Okay, UCLA won, although it was another ugly win, 24-21. But that’s okay. A win is a win is a win. It doesn’t matter how ugly it was. The Bruins were just palin flat. But I still think they showed a lot of heart, because even though they knew they were flat, they still tried hard. I know it sounds contradictory–how can you be flat and still have heart? Hmm… I think they wanted to play hard once the game started, but they were flat because they were ill-prepared for Arizona’s intensity and actual talent.
Lost in Japan : update:
On Friday, I went with Musubi-chan to see Lost in Translation by Sofia Coppola. People have told me it was funny so I expected it to be a comedy, but it turned out to be a different kind of movie. Parts were funny, other parts were “romantic.” The quotation marks are there because I can’t think of any other to describe the connection made between a man, Bob Harris (Bill Murray), and women, Charlotte (Scarlet Johansson), that is so intimate and yet lacking in sexual passion. This intimacy is suggested from the opening scene where the title of the film is displayed at the bottom of the screen in an opaque aqua-blue, almost difficult to read in the shadow of a derrier of a female lying on her side on a bed. The derrier is not naked, but covered in a sheer pink panty–hinting at intimacy. However, it is not a thong or bikini or a g-string; rather it is a sensible full-cut panty covering her entire bottom–implying the absence of an overt sexual attitude….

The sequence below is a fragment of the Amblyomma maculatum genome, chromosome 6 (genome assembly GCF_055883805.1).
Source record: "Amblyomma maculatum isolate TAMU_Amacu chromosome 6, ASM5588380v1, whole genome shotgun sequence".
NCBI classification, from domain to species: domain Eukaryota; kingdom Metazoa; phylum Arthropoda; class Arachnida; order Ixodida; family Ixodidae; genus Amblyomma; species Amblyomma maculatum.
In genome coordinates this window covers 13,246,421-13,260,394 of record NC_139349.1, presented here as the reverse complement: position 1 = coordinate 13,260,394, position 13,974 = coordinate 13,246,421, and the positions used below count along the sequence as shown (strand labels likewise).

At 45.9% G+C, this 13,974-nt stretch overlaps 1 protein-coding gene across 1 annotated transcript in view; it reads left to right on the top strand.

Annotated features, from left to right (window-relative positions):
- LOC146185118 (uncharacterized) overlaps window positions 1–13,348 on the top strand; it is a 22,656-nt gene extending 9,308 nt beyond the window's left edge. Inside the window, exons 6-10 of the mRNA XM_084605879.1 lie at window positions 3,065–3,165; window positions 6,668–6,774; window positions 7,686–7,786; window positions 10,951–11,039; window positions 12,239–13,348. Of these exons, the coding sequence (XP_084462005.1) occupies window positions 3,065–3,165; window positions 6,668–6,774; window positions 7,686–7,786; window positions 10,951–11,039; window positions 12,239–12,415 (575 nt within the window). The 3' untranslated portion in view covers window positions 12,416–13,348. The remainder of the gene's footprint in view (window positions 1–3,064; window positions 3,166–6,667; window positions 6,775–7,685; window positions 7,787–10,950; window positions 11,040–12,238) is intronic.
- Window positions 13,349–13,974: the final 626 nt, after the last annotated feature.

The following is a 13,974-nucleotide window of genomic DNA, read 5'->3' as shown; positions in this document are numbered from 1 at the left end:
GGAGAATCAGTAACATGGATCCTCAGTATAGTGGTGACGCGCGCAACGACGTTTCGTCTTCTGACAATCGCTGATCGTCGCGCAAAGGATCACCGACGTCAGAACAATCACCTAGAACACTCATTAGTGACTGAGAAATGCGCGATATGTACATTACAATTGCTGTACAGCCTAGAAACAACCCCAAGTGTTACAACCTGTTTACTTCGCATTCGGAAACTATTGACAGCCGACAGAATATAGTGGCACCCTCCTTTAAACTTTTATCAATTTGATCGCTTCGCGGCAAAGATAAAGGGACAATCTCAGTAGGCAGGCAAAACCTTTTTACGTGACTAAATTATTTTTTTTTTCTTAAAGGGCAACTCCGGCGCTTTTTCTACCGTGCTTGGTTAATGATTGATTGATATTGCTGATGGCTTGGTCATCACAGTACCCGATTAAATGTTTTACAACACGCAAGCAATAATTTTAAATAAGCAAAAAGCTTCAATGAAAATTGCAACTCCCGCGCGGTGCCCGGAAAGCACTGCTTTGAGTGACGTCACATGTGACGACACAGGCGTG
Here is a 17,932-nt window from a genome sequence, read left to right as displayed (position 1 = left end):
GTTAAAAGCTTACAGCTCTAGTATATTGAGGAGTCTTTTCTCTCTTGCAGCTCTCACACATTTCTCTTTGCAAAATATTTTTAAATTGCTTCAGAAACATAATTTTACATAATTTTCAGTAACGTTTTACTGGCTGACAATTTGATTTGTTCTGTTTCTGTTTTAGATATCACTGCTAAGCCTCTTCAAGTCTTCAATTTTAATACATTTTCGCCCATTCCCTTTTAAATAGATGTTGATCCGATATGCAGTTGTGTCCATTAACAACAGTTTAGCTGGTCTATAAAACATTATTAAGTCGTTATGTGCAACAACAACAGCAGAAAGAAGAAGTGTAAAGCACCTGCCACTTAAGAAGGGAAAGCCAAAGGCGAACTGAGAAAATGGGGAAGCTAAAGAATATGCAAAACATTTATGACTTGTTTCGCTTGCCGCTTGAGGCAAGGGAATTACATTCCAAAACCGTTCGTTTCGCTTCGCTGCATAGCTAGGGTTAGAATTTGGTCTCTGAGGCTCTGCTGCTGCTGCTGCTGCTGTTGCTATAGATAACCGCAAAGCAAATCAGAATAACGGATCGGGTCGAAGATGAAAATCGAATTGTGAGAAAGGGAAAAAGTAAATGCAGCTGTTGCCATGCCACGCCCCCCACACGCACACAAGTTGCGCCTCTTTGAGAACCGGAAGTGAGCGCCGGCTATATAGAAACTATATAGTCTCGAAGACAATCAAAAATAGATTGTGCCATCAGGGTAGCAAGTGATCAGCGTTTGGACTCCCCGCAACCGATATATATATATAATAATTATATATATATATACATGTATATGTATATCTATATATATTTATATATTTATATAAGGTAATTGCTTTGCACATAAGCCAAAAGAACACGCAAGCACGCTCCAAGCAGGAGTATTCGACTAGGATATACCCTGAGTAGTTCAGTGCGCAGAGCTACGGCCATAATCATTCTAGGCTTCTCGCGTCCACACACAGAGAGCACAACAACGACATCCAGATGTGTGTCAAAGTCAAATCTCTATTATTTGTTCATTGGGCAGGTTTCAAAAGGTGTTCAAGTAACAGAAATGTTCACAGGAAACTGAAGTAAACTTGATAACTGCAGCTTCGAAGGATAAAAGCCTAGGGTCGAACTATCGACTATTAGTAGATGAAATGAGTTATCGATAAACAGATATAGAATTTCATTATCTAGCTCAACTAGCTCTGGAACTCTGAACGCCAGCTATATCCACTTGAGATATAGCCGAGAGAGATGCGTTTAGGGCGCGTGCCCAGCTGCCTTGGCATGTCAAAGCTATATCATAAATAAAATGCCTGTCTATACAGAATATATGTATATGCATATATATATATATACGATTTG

So the main story surrounds the relationship between Bob and Charlotte. But more interesting to me is their interaction with Japan. It is, in a way, the thing that links them. Once they return to the US, they will no longer be able to share the intimacy. Tokyo is their Paris, a la Bogart and Bergman; a place they can share mentally and maybe emotionally, but no longer physically. As such it is interesting to see how they interact with Tokyo.
Individually, the focus is on Bob. He does a whiskey commercial and photo shoot with Japanese individuals. The lack of subtitles forces the audience to feel what Bob is going through. It is–in my mind–a form of participational art: the viewer participates in the confusion that Bob is enduring, thereby using this confusion–and the possible frustration it arousses–to understand and appreciate the film. I almost wish I didn’t understand Japanese so I could participate, as well. Instead, I got to play god, the omniscient observer. more later.
Saturday’s post: Another week has past and Saturday is upon us. UCLA plays the Univrersity of Arizona, the sorriest of the Pac-10 teams. Of course, the only reason its the sorriest is because UCLA crushed Washington last week. Before last weeks game, UA and our beloved Bruins were neck and neck for the distinction of sorriest team. I hope they play well today, as they have shown improvement week to week, albeit in minisicule increments.